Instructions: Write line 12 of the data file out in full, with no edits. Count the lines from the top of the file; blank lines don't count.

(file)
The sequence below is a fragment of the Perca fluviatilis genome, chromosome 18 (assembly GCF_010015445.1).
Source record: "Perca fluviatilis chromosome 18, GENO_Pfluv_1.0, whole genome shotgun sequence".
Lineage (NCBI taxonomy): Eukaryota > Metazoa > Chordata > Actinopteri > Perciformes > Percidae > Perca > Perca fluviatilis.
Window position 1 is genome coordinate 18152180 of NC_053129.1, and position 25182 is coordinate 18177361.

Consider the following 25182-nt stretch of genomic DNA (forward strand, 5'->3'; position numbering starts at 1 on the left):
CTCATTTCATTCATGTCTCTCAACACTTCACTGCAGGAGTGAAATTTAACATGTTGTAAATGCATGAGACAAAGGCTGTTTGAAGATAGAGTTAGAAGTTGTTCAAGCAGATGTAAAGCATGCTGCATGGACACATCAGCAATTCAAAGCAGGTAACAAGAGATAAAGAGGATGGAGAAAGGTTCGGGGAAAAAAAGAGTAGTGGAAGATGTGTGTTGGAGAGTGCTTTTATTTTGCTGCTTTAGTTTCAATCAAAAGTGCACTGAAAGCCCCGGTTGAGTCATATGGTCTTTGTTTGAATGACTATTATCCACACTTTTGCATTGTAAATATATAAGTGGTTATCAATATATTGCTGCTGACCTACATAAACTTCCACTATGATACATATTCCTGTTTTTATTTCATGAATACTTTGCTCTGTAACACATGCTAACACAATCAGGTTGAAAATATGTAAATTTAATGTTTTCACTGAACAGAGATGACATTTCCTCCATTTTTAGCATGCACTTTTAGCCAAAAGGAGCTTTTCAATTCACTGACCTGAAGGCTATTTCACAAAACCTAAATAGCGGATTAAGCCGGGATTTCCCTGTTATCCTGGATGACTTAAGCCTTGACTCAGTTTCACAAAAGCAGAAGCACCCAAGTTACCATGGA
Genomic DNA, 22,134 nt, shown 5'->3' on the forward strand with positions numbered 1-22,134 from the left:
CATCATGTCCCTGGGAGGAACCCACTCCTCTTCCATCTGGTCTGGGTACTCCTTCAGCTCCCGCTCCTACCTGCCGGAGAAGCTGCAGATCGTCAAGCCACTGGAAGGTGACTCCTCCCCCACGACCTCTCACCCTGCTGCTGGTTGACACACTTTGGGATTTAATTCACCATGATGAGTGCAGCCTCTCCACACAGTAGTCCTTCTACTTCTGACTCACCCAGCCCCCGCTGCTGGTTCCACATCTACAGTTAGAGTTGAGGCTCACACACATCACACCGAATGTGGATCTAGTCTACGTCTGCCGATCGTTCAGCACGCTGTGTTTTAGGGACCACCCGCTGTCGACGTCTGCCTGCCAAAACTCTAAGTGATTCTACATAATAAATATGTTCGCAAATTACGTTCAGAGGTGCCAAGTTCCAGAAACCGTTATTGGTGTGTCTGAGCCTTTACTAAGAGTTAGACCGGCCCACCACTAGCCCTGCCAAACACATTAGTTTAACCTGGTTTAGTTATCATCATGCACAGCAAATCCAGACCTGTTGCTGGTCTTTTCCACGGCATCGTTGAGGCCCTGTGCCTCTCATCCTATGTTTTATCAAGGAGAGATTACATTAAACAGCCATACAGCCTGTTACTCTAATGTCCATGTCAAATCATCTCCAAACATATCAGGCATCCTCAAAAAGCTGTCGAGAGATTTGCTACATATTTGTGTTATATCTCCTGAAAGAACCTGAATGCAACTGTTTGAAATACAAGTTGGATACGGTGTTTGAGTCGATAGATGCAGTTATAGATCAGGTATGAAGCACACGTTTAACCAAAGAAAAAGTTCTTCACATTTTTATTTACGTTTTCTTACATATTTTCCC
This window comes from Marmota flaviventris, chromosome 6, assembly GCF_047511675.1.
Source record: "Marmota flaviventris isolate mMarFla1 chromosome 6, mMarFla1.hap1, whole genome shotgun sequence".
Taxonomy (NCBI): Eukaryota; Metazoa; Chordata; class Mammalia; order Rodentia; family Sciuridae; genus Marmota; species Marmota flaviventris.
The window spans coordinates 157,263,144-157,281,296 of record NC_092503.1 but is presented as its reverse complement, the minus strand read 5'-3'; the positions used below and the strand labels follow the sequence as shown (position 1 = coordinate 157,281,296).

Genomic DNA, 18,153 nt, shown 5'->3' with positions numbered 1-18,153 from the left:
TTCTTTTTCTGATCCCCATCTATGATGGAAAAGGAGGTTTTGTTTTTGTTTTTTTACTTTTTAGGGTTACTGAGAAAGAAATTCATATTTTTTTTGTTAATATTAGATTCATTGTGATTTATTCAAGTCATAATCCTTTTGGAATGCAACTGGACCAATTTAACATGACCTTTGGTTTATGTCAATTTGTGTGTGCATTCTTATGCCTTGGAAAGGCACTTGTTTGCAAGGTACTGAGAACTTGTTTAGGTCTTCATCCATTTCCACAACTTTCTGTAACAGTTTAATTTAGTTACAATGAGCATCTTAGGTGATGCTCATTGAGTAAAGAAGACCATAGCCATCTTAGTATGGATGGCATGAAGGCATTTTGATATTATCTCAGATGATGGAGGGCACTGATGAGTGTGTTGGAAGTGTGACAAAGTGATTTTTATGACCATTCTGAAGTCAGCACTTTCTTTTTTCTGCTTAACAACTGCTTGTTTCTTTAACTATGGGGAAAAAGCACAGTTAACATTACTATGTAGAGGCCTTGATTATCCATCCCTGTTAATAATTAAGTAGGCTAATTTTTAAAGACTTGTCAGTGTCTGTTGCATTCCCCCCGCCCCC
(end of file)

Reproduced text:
The window spans coordinates 157,263,144-157,281,296 of record NC_092503.1 but is presented as its reverse complement, the minus strand read 5'-3'; the positions used below and the strand labels follow the sequence as shown (position 1 = coordinate 157,281,296).